On December 24th, the California Supreme Court gave a major Christmas present for labor rights, affirming that under California law, union members in a mall could distribute handbills calling for a consumer boycott of one of the mall's tenants. The decision, Fashion Valley Mall v. NLRB , built on an earlier state high court decision in 1980 that deemed malls to be a "public forum" where the public had free speech rights. The recent decision extended that principle to active labor boycotts -- a critical tool for labor to get its message out to consumers.
New Jersey law extends similar free speech protections  in malls, with Massachusetts, Oregon, Colorado and Washington also creating broad free speech rights. Other states have more limited or no protections for speech rights in malls. While federal law gives no general free speech protections on private property, the U.S. Supreme Court has affirmed that states do have the full authority to extend free speech rights to corporate property if they choose.
A number of states and local governments have taken action to extend free speech access beyond malls:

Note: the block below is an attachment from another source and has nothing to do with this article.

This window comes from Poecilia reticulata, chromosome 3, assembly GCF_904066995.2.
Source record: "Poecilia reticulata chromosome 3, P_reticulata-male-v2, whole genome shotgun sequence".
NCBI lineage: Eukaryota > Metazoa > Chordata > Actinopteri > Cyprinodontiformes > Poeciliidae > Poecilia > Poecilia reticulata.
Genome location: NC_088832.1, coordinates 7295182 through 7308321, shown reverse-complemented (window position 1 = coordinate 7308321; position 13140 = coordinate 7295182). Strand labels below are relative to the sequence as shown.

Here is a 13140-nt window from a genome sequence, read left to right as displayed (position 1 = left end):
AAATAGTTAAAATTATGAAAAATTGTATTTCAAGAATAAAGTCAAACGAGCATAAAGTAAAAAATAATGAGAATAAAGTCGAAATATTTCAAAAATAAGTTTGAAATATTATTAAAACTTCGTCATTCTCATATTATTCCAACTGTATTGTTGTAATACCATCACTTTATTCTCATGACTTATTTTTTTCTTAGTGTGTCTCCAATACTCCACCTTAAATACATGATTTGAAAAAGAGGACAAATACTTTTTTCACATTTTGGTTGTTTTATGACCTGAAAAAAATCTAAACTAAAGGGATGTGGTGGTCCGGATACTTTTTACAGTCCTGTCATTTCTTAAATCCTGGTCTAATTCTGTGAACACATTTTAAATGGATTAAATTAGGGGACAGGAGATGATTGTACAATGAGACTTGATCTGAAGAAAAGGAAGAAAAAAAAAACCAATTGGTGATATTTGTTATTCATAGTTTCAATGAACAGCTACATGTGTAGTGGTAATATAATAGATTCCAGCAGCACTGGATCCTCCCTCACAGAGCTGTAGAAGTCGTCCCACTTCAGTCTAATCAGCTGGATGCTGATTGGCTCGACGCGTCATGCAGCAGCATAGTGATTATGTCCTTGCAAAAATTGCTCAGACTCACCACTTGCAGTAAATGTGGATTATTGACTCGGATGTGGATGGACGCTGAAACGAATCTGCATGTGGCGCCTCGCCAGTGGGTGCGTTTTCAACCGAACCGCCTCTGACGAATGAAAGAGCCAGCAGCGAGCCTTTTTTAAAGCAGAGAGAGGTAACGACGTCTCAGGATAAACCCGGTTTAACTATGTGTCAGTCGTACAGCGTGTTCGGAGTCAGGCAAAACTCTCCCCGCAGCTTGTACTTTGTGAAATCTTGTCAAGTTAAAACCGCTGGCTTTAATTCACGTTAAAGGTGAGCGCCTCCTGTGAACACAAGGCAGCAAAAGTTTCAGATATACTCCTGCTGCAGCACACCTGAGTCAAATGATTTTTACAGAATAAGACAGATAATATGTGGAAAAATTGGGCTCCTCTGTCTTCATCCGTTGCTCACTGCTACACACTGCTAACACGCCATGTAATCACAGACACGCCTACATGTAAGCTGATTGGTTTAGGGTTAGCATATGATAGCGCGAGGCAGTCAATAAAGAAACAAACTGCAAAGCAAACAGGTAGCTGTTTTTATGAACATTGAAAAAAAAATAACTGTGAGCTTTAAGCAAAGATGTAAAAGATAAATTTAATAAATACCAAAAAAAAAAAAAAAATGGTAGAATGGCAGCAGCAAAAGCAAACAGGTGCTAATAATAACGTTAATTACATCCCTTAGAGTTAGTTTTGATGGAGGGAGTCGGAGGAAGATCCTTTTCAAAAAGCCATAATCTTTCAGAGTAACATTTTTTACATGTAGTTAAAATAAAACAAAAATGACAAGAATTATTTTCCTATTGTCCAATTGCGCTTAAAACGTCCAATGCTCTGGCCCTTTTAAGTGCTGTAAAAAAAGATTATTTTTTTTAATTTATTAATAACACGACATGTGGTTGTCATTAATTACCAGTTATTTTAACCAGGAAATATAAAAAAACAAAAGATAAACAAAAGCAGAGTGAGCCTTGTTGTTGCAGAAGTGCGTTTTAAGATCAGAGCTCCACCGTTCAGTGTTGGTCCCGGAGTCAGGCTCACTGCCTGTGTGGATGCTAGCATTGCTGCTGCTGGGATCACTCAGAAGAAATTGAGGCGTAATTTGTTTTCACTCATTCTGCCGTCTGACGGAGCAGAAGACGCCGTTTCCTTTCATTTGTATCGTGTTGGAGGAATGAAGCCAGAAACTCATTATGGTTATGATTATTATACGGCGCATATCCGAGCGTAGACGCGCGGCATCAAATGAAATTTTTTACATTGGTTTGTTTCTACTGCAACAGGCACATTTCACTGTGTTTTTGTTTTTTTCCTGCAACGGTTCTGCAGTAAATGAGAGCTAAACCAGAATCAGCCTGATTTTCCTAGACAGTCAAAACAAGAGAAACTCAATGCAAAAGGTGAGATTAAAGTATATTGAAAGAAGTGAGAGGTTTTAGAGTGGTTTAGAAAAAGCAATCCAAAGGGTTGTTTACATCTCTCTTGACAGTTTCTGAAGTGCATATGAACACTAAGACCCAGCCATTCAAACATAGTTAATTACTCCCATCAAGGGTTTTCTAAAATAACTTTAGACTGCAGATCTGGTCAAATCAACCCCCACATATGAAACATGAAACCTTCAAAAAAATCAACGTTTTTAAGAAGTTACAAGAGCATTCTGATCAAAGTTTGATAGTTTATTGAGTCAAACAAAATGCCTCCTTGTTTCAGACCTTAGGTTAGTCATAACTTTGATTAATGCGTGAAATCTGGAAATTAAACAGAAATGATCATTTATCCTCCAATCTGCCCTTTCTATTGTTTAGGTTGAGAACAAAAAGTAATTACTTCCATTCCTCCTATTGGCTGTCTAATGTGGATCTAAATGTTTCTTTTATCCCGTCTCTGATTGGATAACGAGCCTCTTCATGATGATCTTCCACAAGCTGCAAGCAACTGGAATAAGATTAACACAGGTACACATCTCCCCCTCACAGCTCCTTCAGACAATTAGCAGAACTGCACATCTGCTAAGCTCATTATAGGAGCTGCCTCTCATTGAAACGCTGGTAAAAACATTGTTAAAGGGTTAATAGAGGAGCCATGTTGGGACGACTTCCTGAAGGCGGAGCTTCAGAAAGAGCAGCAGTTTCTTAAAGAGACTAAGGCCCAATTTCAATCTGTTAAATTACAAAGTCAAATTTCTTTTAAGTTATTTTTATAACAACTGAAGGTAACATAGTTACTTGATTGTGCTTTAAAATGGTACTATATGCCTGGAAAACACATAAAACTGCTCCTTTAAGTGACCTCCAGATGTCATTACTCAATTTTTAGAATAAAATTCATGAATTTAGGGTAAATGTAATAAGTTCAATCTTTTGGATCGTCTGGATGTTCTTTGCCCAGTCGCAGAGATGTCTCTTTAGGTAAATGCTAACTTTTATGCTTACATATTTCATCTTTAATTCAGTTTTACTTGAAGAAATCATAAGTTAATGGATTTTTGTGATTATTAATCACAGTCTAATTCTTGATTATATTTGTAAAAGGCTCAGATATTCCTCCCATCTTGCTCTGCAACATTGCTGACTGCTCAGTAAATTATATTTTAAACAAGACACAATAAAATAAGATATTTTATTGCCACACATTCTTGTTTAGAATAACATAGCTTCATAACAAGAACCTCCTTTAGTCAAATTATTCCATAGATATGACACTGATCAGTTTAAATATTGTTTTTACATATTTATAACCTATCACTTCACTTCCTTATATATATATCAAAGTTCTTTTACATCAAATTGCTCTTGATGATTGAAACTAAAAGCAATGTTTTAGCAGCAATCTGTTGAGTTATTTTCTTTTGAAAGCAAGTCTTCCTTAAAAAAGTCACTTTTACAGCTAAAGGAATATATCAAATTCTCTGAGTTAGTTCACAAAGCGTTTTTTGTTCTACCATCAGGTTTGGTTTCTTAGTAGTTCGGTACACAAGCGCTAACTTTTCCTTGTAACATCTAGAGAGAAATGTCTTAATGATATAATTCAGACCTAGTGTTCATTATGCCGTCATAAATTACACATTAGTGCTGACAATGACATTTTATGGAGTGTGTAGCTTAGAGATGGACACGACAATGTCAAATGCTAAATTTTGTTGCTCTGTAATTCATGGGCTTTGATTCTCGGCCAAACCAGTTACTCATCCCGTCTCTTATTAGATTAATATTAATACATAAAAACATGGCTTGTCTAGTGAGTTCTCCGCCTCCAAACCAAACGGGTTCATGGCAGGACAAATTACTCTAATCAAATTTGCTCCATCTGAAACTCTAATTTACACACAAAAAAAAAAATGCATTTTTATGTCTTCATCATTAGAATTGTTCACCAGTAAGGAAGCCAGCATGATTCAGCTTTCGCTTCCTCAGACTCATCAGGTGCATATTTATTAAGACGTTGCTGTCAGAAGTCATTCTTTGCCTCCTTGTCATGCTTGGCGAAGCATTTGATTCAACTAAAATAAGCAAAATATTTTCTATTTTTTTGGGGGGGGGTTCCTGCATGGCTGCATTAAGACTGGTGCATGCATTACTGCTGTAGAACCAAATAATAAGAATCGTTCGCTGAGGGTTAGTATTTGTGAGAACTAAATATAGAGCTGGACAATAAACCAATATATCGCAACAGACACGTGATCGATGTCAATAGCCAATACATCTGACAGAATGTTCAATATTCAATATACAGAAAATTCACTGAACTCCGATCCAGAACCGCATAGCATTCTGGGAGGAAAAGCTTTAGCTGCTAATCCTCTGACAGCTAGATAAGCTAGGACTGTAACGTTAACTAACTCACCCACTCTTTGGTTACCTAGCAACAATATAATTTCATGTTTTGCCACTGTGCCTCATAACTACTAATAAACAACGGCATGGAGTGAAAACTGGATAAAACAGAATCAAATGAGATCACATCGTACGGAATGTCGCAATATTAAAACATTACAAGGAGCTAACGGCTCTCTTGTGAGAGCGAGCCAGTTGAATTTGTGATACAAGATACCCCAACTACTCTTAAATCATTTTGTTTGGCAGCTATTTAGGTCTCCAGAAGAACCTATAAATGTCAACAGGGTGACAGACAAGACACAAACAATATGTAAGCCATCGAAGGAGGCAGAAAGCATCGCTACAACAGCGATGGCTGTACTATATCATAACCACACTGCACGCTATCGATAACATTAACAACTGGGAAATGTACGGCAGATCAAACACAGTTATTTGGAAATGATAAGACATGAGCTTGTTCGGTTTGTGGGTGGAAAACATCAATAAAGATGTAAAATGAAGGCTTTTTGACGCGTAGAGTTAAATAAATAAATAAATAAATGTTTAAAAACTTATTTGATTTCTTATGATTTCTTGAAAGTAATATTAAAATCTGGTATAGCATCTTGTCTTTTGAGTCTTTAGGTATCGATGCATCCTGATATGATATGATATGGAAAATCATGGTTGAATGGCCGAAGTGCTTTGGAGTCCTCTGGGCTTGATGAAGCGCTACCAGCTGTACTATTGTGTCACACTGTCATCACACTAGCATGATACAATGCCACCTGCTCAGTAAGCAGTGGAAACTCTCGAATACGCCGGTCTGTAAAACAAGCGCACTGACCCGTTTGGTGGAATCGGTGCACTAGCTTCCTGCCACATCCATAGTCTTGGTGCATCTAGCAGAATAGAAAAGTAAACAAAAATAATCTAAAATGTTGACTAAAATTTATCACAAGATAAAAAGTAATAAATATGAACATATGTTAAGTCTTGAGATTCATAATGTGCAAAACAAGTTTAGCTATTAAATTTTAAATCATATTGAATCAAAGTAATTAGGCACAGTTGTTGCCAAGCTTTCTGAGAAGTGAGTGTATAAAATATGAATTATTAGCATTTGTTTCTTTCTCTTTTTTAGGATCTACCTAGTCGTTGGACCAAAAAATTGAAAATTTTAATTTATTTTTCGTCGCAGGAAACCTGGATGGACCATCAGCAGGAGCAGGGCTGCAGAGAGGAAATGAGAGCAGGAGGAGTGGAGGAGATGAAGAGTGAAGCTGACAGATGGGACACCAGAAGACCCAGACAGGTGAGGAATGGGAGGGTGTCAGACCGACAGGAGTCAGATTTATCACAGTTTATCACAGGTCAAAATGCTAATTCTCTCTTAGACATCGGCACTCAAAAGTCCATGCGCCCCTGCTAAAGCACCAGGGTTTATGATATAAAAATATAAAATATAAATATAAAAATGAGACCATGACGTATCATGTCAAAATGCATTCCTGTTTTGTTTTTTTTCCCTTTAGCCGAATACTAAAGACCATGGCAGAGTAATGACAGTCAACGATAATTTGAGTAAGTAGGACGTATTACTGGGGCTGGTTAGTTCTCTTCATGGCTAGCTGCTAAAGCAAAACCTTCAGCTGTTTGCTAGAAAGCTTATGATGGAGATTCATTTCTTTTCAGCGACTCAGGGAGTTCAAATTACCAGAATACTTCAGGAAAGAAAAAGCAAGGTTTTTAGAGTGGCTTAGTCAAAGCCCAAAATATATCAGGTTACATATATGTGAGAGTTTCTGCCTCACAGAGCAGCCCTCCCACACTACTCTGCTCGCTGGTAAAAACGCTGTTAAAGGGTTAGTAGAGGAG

- California's agricultural labor relations law gives non-employee organizers access to private farm fields to talk to workers. (See §20900 of the CA Agricultural Labor Relations, Solicitation by Non-Employee Organizers  regulations). Massachusetts extends similar free speech access to farm camps for labor organizers.
- The City of Hartford  in 2004 enacted a law giving the general public access to outside areas of retailers located on government-owned property.
- This past legislative session, the Pennsylvania House introduced legislation, HB 1383 , to broadly protect free speech at large retail establishments of all kinds.
Extending free speech rights to large retail establishments and other corporate spaces where people congregate is a key action states can take to both strengthen labor rights and expand democratic rights at the same time.
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